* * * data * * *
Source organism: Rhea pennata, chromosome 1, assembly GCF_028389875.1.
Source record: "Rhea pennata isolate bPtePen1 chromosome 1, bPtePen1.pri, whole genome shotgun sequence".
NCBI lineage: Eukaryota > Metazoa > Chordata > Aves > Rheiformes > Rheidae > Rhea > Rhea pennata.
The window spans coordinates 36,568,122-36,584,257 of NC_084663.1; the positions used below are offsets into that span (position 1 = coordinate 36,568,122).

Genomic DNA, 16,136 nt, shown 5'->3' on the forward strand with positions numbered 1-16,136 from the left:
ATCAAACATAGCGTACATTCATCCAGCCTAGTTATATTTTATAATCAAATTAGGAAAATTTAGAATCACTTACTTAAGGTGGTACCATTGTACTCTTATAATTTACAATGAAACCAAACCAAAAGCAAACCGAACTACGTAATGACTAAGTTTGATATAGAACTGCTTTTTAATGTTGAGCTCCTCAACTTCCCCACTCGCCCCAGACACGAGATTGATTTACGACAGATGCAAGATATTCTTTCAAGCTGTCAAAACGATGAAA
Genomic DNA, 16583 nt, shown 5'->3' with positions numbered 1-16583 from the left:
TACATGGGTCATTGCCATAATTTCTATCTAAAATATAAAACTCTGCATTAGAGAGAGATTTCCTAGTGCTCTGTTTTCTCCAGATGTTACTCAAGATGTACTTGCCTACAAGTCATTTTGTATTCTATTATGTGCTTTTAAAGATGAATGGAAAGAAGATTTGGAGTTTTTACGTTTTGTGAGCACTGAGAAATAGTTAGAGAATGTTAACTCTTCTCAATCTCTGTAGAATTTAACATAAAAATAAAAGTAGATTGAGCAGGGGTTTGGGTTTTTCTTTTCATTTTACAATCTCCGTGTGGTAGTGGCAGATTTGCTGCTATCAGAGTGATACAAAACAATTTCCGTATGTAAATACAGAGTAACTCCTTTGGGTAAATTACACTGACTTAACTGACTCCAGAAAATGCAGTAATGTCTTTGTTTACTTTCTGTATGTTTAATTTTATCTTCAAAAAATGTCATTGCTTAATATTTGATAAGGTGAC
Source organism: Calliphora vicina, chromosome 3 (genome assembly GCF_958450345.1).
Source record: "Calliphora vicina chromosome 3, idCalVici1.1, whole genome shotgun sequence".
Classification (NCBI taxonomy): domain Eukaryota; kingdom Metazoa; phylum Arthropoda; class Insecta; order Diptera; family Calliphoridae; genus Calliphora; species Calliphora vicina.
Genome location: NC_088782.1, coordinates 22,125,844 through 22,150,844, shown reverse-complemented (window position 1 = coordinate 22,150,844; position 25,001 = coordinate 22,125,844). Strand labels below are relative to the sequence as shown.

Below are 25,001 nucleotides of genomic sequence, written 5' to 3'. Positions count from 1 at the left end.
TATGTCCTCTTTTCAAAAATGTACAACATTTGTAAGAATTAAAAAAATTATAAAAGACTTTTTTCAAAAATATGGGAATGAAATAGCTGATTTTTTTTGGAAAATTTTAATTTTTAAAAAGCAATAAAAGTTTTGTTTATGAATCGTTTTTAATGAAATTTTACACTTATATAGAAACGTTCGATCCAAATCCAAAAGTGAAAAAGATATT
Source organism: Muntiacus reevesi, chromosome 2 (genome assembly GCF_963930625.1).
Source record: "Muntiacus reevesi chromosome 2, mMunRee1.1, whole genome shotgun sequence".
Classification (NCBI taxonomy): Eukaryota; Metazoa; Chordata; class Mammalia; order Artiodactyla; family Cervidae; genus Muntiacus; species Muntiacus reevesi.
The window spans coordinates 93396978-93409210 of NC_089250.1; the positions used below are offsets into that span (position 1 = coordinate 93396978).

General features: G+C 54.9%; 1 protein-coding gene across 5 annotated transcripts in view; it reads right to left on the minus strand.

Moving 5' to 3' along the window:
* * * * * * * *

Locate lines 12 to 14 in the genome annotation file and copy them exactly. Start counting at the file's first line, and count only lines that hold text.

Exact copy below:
Genome location: NC_088782.1, coordinates 22,125,844 through 22,150,844, shown reverse-complemented (window position 1 = coordinate 22,150,844; position 25,001 = coordinate 22,125,844). Strand labels below are relative to the sequence as shown.

Below are 25,001 nucleotides of genomic sequence, written 5' to 3'. Positions count from 1 at the left end.
TATGTCCTCTTTTCAAAAATGTACAACATTTGTAAGAATTAAAAAAATTATAAAAGACTTTTTTCAAAAATATGGGAATGAAATAGCTGATTTTTTTTGGAAAATTTTAATTTTTAAAAAGCAATAAAAGTTTTGTTTATGAATCGTTTTTAATGAAATTTTACACTTATATAGAAACGTTCGATCCAAATCCAAAAGTGAAAAAGATATT